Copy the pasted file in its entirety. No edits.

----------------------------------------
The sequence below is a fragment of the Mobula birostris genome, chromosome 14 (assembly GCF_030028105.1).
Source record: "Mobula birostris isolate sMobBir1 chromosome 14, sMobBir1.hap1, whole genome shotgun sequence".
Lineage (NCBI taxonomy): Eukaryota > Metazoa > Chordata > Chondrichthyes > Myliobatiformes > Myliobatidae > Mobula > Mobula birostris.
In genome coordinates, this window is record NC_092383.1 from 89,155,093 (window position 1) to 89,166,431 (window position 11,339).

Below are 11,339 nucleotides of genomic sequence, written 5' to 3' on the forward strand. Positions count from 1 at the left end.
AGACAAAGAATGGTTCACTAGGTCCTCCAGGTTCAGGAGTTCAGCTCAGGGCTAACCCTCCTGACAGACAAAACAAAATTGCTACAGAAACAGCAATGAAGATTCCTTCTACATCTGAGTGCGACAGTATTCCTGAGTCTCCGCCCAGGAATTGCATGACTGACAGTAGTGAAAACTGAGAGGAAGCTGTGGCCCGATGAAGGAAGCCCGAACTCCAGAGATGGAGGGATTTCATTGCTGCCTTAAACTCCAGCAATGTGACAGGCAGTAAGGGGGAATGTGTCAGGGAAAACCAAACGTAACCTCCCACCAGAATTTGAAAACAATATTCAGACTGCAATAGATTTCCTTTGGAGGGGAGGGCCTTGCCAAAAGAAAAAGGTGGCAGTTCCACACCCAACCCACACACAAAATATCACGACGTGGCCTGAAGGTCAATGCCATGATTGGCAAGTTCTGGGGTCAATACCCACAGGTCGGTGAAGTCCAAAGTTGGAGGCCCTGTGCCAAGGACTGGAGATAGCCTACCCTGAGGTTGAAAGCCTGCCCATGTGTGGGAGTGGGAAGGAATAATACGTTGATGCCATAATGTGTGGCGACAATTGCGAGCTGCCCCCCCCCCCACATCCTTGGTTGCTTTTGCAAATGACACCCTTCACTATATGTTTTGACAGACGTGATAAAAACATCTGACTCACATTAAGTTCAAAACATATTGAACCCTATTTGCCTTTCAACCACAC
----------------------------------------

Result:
The sequence below is a fragment of the Mobula birostris genome, chromosome 14 (assembly GCF_030028105.1).
Source record: "Mobula birostris isolate sMobBir1 chromosome 14, sMobBir1.hap1, whole genome shotgun sequence".
Lineage (NCBI taxonomy): Eukaryota > Metazoa > Chordata > Chondrichthyes > Myliobatiformes > Myliobatidae > Mobula > Mobula birostris.
In genome coordinates, this window is record NC_092383.1 from 89,155,093 (window position 1) to 89,166,431 (window position 11,339).

Below are 11,339 nucleotides of genomic sequence, written 5' to 3' on the forward strand. Positions count from 1 at the left end.
AGACAAAGAATGGTTCACTAGGTCCTCCAGGTTCAGGAGTTCAGCTCAGGGCTAACCCTCCTGACAGACAAAACAAAATTGCTACAGAAACAGCAATGAAGATTCCTTCTACATCTGAGTGCGACAGTATTCCTGAGTCTCCGCCCAGGAATTGCATGACTGACAGTAGTGAAAACTGAGAGGAAGCTGTGGCCCGATGAAGGAAGCCCGAACTCCAGAGATGGAGGGATTTCATTGCTGCCTTAAACTCCAGCAATGTGACAGGCAGTAAGGGGGAATGTGTCAGGGAAAACCAAACGTAACCTCCCACCAGAATTTGAAAACAATATTCAGACTGCAATAGATTTCCTTTGGAGGGGAGGGCCTTGCCAAAAGAAAAAGGTGGCAGTTCCACACCCAACCCACACACAAAATATCACGACGTGGCCTGAAGGTCAATGCCATGATTGGCAAGTTCTGGGGTCAATACCCACAGGTCGGTGAAGTCCAAAGTTGGAGGCCCTGTGCCAAGGACTGGAGATAGCCTACCCTGAGGTTGAAAGCCTGCCCATGTGTGGGAGTGGGAAGGAATAATACGTTGATGCCATAATGTGTGGCGACAATTGCGAGCTGCCCCCCCCCCCACATCCTTGGTTGCTTTTGCAAATGACACCCTTCACTATATGTTTTGACAGACGTGATAAAAACATCTGACTCACATTAAGTTCAAAACATATTGAACCCTATTTGCCTTTCAACCACAC